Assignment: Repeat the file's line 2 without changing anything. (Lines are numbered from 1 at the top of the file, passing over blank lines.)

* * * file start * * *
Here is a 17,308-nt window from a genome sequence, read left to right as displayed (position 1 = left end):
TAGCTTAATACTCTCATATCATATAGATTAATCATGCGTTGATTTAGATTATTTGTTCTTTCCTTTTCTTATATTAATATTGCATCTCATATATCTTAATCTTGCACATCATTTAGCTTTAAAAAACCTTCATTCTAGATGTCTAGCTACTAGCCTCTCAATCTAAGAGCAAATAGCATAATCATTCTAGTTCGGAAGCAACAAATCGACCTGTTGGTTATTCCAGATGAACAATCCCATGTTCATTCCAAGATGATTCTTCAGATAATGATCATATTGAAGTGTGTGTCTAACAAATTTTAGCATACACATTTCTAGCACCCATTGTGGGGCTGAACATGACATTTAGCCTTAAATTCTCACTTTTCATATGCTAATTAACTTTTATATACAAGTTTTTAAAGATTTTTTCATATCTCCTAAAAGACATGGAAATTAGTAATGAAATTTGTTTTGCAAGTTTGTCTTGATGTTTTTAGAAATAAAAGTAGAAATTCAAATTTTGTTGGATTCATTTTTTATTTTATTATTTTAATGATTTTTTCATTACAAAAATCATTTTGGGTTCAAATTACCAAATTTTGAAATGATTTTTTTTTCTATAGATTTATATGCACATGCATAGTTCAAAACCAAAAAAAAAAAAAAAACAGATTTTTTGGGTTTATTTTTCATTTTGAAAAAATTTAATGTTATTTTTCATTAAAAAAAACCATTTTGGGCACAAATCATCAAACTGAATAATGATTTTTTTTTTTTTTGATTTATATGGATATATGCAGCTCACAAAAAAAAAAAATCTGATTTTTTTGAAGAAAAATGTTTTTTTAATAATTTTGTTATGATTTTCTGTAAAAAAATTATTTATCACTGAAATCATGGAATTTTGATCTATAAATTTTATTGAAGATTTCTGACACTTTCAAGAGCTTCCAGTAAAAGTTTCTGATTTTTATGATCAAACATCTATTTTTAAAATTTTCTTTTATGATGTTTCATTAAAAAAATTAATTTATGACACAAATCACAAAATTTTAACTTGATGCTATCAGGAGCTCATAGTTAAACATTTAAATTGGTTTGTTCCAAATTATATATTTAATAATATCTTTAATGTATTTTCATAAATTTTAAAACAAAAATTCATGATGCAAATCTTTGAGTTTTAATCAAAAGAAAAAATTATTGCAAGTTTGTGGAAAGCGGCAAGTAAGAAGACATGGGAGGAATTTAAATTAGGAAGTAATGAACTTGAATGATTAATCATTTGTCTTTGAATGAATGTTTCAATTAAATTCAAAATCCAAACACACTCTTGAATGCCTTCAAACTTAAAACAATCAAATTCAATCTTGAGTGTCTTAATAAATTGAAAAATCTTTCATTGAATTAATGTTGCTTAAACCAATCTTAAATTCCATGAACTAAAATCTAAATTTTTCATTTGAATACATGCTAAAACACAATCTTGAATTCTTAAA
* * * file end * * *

TAGCTTAATACTCTCATATCATATAGATTAATCATGCGTTGATTTAGATTATTTGTTCTTTCCTTTTCTTATATTAATATTGCATCTCATATATCTTAATCTTGCACATCATTTAGCTTTAAAAAACCTTCATTCTAGATGTCTAGCTACTAGCCTCTCAATCTAAGAGCAAATAGCATAATCATTCTAGTTCGGAAGCAACAAATCGACCTGTTGGTTATTCCAGATGAACAATCCCATGTTCATTCCAAGATGATTCTTCAGATAATGATCATATTGAAGTGTGTGTCTAACAAATTTTAGCATACACATTTCTAGCACCCATTGTGGGGCTGAACATGACATTTAGCCTTAAATTCTCACTTTTCATATGCTAATTAACTTTTATATACAAGTTTTTAAAGATTTTTTCATATCTCCTAAAAGACATGGAAATTAGTAATGAAATTTGTTTTGCAAGTTTGTCTTGATGTTTTTAGAAATAAAAGTAGAAATTCAAATTTTGTTGGATTCATTTTTTATTTTATTATTTTAATGATTTTTTCATTACAAAAATCATTTTGGGTTCAAATTACCAAATTTTGAAATGATTTTTTTTTCTATAGATTTATATGCACATGCATAGTTCAAAACCAAAAAAAAAAAAAAAACAGATTTTTTGGGTTTATTTTTCATTTTGAAAAAATTTAATGTTATTTTTCATTAAAAAAAACCATTTTGGGCACAAATCATCAAACTGAATAATGATTTTTTTTTTTTTTGATTTATATGGATATATGCAGCTCACAAAAAAAAAAAATCTGATTTTTTTGAAGAAAAATGTTTTTTTAATAATTTTGTTATGATTTTCTGTAAAAAAATTATTTATCACTGAAATCATGGAATTTTGATCTATAAATTTTATTGAAGATTTCTGACACTTTCAAGAGCTTCCAGTAAAAGTTTCTGATTTTTATGATCAAACATCTATTTTTAAAATTTTCTTTTATGATGTTTCATTAAAAAAATTAATTTATGACACAAATCACAAAATTTTAACTTGATGCTATCAGGAGCTCATAGTTAAACATTTAAATTGGTTTGTTCCAAATTATATATTTAATAATATCTTTAATGTATTTTCATAAATTTTAAAACAAAAATTCATGATGCAAATCTTTGAGTTTTAATCAAAAGAAAAAATTATTGCAAGTTTGTGGAAAGCGGCAAGTAAGAAGACATGGGAGGAATTTAAATTAGGAAGTAATGAACTTGAATGATTAATCATTTGTCTTTGAATGAATGTTTCAATTAAATTCAAAATCCAAACACACTCTTGAATGCCTTCAAACTTAAAACAATCAAATTCAATCTTGAGTGTCTTAATAAATTGAAAAATCTTTCATTGAATTAATGTTGCTTAAACCAATCTTAAATTCCATGAACTAAAATCTAAATTTTTCATTTGAATACATGCTAAAACACAATCTTGAATTCTTAAA